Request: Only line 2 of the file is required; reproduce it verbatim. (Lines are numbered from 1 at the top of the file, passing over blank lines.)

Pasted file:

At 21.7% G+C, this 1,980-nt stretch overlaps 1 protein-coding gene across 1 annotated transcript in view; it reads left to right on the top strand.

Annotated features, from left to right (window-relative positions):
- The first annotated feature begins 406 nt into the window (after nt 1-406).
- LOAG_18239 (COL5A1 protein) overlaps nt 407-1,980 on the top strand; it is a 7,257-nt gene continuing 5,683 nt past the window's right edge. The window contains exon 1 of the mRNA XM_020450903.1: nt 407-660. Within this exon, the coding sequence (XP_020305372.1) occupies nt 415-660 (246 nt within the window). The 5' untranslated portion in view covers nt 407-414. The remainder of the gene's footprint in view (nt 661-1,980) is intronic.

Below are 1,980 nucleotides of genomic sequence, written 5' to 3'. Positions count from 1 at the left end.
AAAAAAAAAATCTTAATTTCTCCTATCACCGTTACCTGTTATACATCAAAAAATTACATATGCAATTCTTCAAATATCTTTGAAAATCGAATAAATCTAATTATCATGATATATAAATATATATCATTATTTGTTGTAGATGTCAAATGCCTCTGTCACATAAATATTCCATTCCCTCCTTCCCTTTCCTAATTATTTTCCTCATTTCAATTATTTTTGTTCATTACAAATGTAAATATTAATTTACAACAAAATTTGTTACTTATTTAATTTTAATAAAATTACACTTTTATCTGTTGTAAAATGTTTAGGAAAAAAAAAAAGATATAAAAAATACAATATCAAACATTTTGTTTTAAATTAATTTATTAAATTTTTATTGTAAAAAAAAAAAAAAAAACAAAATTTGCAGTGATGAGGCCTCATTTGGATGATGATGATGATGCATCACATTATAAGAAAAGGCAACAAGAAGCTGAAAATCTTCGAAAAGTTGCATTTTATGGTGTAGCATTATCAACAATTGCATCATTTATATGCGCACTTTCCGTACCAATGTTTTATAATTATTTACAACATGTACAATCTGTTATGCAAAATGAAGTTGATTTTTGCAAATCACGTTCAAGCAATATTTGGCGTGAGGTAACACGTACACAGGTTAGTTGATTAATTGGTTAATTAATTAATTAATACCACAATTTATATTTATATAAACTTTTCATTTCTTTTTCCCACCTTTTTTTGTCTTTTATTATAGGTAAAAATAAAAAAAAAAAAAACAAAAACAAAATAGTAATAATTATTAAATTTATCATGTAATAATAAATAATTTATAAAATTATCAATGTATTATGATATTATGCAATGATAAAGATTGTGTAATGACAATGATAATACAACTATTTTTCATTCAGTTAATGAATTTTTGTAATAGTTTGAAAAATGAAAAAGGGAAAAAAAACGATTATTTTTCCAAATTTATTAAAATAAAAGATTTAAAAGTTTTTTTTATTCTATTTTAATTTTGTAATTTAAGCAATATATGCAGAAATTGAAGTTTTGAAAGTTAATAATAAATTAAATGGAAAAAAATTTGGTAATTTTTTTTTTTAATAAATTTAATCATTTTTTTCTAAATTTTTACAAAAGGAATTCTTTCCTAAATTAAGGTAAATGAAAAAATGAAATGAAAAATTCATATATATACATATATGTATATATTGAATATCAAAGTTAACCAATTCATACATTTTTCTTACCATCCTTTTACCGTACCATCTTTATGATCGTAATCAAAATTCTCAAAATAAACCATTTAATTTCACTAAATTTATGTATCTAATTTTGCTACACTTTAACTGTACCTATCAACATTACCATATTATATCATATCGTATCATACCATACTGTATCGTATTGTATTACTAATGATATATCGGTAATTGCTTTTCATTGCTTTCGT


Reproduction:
Annotated features, from left to right (window-relative positions):